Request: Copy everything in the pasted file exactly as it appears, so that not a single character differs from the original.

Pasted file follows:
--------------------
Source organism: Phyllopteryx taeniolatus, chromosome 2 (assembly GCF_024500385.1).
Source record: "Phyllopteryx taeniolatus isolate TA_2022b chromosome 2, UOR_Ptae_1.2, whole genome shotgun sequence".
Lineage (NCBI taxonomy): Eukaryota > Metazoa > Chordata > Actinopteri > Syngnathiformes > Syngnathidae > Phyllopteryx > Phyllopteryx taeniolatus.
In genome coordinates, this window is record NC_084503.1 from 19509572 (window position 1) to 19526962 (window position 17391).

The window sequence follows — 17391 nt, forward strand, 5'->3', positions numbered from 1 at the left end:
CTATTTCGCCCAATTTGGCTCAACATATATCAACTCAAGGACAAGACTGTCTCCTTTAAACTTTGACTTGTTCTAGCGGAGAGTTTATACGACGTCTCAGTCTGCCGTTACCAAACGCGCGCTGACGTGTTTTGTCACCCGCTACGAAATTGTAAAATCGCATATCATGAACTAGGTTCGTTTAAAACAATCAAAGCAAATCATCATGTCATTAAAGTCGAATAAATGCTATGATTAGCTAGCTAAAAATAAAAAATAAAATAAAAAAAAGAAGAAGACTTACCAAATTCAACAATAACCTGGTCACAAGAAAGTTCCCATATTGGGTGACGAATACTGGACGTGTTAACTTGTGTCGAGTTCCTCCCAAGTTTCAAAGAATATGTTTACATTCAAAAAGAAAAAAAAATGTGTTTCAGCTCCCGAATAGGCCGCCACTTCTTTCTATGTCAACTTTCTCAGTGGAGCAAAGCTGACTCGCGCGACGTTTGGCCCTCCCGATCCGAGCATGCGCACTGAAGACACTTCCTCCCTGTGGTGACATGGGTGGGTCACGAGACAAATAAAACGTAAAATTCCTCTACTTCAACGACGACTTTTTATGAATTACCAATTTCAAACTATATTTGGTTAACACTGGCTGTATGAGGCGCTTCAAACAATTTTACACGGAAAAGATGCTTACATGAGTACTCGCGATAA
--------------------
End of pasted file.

Source organism: Phyllopteryx taeniolatus, chromosome 2 (assembly GCF_024500385.1).
Source record: "Phyllopteryx taeniolatus isolate TA_2022b chromosome 2, UOR_Ptae_1.2, whole genome shotgun sequence".
Lineage (NCBI taxonomy): Eukaryota > Metazoa > Chordata > Actinopteri > Syngnathiformes > Syngnathidae > Phyllopteryx > Phyllopteryx taeniolatus.
In genome coordinates, this window is record NC_084503.1 from 19509572 (window position 1) to 19526962 (window position 17391).

The window sequence follows — 17391 nt, forward strand, 5'->3', positions numbered from 1 at the left end:
CTATTTCGCCCAATTTGGCTCAACATATATCAACTCAAGGACAAGACTGTCTCCTTTAAACTTTGACTTGTTCTAGCGGAGAGTTTATACGACGTCTCAGTCTGCCGTTACCAAACGCGCGCTGACGTGTTTTGTCACCCGCTACGAAATTGTAAAATCGCATATCATGAACTAGGTTCGTTTAAAACAATCAAAGCAAATCATCATGTCATTAAAGTCGAATAAATGCTATGATTAGCTAGCTAAAAATAAAAAATAAAATAAAAAAAAGAAGAAGACTTACCAAATTCAACAATAACCTGGTCACAAGAAAGTTCCCATATTGGGTGACGAATACTGGACGTGTTAACTTGTGTCGAGTTCCTCCCAAGTTTCAAAGAATATGTTTACATTCAAAAAGAAAAAAAAATGTGTTTCAGCTCCCGAATAGGCCGCCACTTCTTTCTATGTCAACTTTCTCAGTGGAGCAAAGCTGACTCGCGCGACGTTTGGCCCTCCCGATCCGAGCATGCGCACTGAAGACACTTCCTCCCTGTGGTGACATGGGTGGGTCACGAGACAAATAAAACGTAAAATTCCTCTACTTCAACGACGACTTTTTATGAATTACCAATTTCAAACTATATTTGGTTAACACTGGCTGTATGAGGCGCTTCAAACAATTTTACACGGAAAAGATGCTTACATGAGTACTCGCGATAA